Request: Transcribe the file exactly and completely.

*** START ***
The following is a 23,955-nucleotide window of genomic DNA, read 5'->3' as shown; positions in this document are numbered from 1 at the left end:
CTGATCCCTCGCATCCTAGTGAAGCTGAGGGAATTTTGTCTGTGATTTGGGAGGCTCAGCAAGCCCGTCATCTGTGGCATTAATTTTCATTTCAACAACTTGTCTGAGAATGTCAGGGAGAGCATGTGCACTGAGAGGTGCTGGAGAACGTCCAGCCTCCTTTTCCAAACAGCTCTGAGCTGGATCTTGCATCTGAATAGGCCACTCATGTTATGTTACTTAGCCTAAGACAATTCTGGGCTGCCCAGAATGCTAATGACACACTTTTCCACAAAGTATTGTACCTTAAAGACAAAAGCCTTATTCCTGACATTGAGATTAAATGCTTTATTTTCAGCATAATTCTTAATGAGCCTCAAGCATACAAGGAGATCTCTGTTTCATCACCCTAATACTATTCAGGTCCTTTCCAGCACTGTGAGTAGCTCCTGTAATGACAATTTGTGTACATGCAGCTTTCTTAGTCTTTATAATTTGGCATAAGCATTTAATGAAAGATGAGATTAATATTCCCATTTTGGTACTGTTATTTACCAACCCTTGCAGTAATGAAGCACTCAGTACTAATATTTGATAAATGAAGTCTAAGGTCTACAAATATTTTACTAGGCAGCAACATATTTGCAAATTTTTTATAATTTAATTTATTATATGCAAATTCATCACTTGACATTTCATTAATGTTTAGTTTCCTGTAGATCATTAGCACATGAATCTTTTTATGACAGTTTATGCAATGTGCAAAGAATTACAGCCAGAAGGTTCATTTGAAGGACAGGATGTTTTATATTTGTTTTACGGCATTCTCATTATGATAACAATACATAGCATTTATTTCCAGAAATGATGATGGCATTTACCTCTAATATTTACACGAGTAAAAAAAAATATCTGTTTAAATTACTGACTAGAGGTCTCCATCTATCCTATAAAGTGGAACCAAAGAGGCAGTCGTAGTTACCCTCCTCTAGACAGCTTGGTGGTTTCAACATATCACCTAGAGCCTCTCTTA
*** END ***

The following is a 23,955-nucleotide window of genomic DNA, read 5'->3' as shown; positions in this document are numbered from 1 at the left end:
CTGATCCCTCGCATCCTAGTGAAGCTGAGGGAATTTTGTCTGTGATTTGGGAGGCTCAGCAAGCCCGTCATCTGTGGCATTAATTTTCATTTCAACAACTTGTCTGAGAATGTCAGGGAGAGCATGTGCACTGAGAGGTGCTGGAGAACGTCCAGCCTCCTTTTCCAAACAGCTCTGAGCTGGATCTTGCATCTGAATAGGCCACTCATGTTATGTTACTTAGCCTAAGACAATTCTGGGCTGCCCAGAATGCTAATGACACACTTTTCCACAAAGTATTGTACCTTAAAGACAAAAGCCTTATTCCTGACATTGAGATTAAATGCTTTATTTTCAGCATAATTCTTAATGAGCCTCAAGCATACAAGGAGATCTCTGTTTCATCACCCTAATACTATTCAGGTCCTTTCCAGCACTGTGAGTAGCTCCTGTAATGACAATTTGTGTACATGCAGCTTTCTTAGTCTTTATAATTTGGCATAAGCATTTAATGAAAGATGAGATTAATATTCCCATTTTGGTACTGTTATTTACCAACCCTTGCAGTAATGAAGCACTCAGTACTAATATTTGATAAATGAAGTCTAAGGTCTACAAATATTTTACTAGGCAGCAACATATTTGCAAATTTTTTATAATTTAATTTATTATATGCAAATTCATCACTTGACATTTCATTAATGTTTAGTTTCCTGTAGATCATTAGCACATGAATCTTTTTATGACAGTTTATGCAATGTGCAAAGAATTACAGCCAGAAGGTTCATTTGAAGGACAGGATGTTTTATATTTGTTTTACGGCATTCTCATTATGATAACAATACATAGCATTTATTTCCAGAAATGATGATGGCATTTACCTCTAATATTTACACGAGTAAAAAAAAATATCTGTTTAAATTACTGACTAGAGGTCTCCATCTATCCTATAAAGTGGAACCAAAGAGGCAGTCGTAGTTACCCTCCTCTAGACAGCTTGGTGGTTTCAACATATCACCTAGAGCCTCTCTTA